Monday, November 24, 2008

Burned by the human factor again

Interesting observation by the New York Times on the financial crisis. Fields like finance and economics are the domain of the "quants," the people who build mathematical models of market behavior. However, the models are only good as the assumptions that underlie them, and managers' abilities to see what the models can and can't do. The models aren't reality, despite the economists trying to sell them as such.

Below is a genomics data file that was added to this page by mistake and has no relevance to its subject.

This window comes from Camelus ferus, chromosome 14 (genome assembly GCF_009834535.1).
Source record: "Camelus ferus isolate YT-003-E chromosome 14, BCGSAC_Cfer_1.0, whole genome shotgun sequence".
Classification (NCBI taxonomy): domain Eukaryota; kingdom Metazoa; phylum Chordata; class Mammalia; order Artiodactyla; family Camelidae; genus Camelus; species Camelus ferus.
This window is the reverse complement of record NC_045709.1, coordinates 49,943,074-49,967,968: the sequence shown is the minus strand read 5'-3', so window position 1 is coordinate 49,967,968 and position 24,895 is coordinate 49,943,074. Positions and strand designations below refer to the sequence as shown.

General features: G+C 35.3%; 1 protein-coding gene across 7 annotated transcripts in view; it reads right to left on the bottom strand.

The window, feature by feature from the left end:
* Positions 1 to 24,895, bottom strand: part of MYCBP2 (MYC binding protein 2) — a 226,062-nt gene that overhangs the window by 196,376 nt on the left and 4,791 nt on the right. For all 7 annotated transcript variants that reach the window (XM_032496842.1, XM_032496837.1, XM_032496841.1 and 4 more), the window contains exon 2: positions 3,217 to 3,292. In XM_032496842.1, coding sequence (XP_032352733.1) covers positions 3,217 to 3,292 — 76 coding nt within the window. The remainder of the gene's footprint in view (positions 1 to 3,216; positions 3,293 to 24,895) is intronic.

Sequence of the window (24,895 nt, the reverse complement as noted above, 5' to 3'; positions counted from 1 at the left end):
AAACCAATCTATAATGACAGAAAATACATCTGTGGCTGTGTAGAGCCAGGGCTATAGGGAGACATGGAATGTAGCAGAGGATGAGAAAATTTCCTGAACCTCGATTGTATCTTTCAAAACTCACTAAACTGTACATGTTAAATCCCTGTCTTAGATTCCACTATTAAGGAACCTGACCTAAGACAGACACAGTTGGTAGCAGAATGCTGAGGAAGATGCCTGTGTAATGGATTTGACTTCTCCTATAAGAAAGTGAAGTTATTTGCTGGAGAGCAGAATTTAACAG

The hardest part to understand in any complex system where human behavior plays a part is the human. And that's the part that's invariably over simplified in finance and economics. There's very little "human factor" in economics, except perhaps in the sub-field of behavioral economics.

As a voice user interface designer, I see it all the time. Project teams spend a great deal of time on the technology itself, because the technology is pretty difficult to implement. Unfortunately, the behavior of customers and callers and customer service reps is often given short shrift. That's too bad, because that's the really hard part to understand, and the success of an implementation is dependent on understanding and designing to accomodate the human part of the system.

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